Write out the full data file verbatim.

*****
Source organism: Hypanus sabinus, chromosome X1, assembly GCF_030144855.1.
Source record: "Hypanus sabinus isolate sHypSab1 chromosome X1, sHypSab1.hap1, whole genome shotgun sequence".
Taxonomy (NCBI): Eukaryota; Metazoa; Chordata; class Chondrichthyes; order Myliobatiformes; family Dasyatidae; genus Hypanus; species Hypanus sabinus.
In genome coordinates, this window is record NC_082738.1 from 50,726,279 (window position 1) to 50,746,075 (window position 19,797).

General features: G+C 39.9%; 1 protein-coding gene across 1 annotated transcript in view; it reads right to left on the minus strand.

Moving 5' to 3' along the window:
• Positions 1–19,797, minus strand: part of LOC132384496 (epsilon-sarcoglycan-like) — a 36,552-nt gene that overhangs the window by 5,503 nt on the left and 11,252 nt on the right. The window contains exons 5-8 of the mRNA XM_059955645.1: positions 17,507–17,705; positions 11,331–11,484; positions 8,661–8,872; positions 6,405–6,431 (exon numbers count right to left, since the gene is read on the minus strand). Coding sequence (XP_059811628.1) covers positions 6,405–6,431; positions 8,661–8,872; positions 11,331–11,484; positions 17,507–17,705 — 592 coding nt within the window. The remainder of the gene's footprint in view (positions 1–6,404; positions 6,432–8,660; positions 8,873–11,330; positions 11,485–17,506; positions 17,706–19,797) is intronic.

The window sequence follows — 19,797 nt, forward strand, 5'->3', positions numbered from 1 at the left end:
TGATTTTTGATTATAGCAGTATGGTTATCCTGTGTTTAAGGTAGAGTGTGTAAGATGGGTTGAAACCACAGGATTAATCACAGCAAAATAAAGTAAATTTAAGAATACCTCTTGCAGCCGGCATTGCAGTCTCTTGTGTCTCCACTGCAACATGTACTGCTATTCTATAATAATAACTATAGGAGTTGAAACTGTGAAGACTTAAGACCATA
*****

Source organism: Hypanus sabinus, chromosome X1, assembly GCF_030144855.1.
Source record: "Hypanus sabinus isolate sHypSab1 chromosome X1, sHypSab1.hap1, whole genome shotgun sequence".
Taxonomy (NCBI): Eukaryota; Metazoa; Chordata; class Chondrichthyes; order Myliobatiformes; family Dasyatidae; genus Hypanus; species Hypanus sabinus.
In genome coordinates, this window is record NC_082738.1 from 50,726,279 (window position 1) to 50,746,075 (window position 19,797).

General features: G+C 39.9%; 1 protein-coding gene across 1 annotated transcript in view; it reads right to left on the minus strand.

Moving 5' to 3' along the window:
• Positions 1–19,797, minus strand: part of LOC132384496 (epsilon-sarcoglycan-like) — a 36,552-nt gene that overhangs the window by 5,503 nt on the left and 11,252 nt on the right. The window contains exons 5-8 of the mRNA XM_059955645.1: positions 17,507–17,705; positions 11,331–11,484; positions 8,661–8,872; positions 6,405–6,431 (exon numbers count right to left, since the gene is read on the minus strand). Coding sequence (XP_059811628.1) covers positions 6,405–6,431; positions 8,661–8,872; positions 11,331–11,484; positions 17,507–17,705 — 592 coding nt within the window. The remainder of the gene's footprint in view (positions 1–6,404; positions 6,432–8,660; positions 8,873–11,330; positions 11,485–17,506; positions 17,706–19,797) is intronic.

The window sequence follows — 19,797 nt, forward strand, 5'->3', positions numbered from 1 at the left end:
TGATTTTTGATTATAGCAGTATGGTTATCCTGTGTTTAAGGTAGAGTGTGTAAGATGGGTTGAAACCACAGGATTAATCACAGCAAAATAAAGTAAATTTAAGAATACCTCTTGCAGCCGGCATTGCAGTCTCTTGTGTCTCCACTGCAACATGTACTGCTATTCTATAATAATAACTATAGGAGTTGAAACTGTGAAGACTTAAGACCATA